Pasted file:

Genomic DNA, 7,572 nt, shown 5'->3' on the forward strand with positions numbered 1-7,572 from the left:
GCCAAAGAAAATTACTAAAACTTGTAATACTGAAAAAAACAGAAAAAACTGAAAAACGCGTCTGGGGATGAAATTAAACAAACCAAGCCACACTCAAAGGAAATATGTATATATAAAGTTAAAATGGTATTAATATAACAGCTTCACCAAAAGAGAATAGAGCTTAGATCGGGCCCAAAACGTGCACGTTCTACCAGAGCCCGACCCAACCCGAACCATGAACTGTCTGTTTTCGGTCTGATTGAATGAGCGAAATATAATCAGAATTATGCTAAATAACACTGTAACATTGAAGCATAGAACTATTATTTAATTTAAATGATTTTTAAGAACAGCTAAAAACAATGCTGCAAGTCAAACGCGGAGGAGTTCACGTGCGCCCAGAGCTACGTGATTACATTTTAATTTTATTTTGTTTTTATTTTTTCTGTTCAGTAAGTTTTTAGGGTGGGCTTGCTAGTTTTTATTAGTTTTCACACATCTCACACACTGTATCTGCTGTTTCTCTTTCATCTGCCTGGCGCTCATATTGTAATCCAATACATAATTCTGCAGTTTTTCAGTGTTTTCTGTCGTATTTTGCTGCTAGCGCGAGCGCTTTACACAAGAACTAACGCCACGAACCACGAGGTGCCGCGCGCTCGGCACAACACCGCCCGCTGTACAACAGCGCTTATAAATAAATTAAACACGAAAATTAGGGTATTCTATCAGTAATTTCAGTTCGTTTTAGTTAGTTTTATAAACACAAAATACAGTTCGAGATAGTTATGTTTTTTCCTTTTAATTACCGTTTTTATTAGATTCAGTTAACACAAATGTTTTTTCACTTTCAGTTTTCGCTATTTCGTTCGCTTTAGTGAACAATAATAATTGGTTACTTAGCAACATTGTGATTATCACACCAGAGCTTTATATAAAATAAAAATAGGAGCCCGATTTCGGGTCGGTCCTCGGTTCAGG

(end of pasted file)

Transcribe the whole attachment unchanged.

Genomic DNA, 7,572 nt, shown 5'->3' on the forward strand with positions numbered 1-7,572 from the left:
GCCAAAGAAAATTACTAAAACTTGTAATACTGAAAAAAACAGAAAAAACTGAAAAACGCGTCTGGGGATGAAATTAAACAAACCAAGCCACACTCAAAGGAAATATGTATATATAAAGTTAAAATGGTATTAATATAACAGCTTCACCAAAAGAGAATAGAGCTTAGATCGGGCCCAAAACGTGCACGTTCTACCAGAGCCCGACCCAACCCGAACCATGAACTGTCTGTTTTCGGTCTGATTGAATGAGCGAAATATAATCAGAATTATGCTAAATAACACTGTAACATTGAAGCATAGAACTATTATTTAATTTAAATGATTTTTAAGAACAGCTAAAAACAATGCTGCAAGTCAAACGCGGAGGAGTTCACGTGCGCCCAGAGCTACGTGATTACATTTTAATTTTATTTTGTTTTTATTTTTTCTGTTCAGTAAGTTTTTAGGGTGGGCTTGCTAGTTTTTATTAGTTTTCACACATCTCACACACTGTATCTGCTGTTTCTCTTTCATCTGCCTGGCGCTCATATTGTAATCCAATACATAATTCTGCAGTTTTTCAGTGTTTTCTGTCGTATTTTGCTGCTAGCGCGAGCGCTTTACACAAGAACTAACGCCACGAACCACGAGGTGCCGCGCGCTCGGCACAACACCGCCCGCTGTACAACAGCGCTTATAAATAAATTAAACACGAAAATTAGGGTATTCTATCAGTAATTTCAGTTCGTTTTAGTTAGTTTTATAAACACAAAATACAGTTCGAGATAGTTATGTTTTTTCCTTTTAATTACCGTTTTTATTAGATTCAGTTAACACAAATGTTTTTTCACTTTCAGTTTTCGCTATTTCGTTCGCTTTAGTGAACAATAATAATTGGTTACTTAGCAACATTGTGATTATCACACCAGAGCTTTATATAAAATAAAAATAGGAGCCCGATTTCGGGTCGGTCCTCGGTTCAGG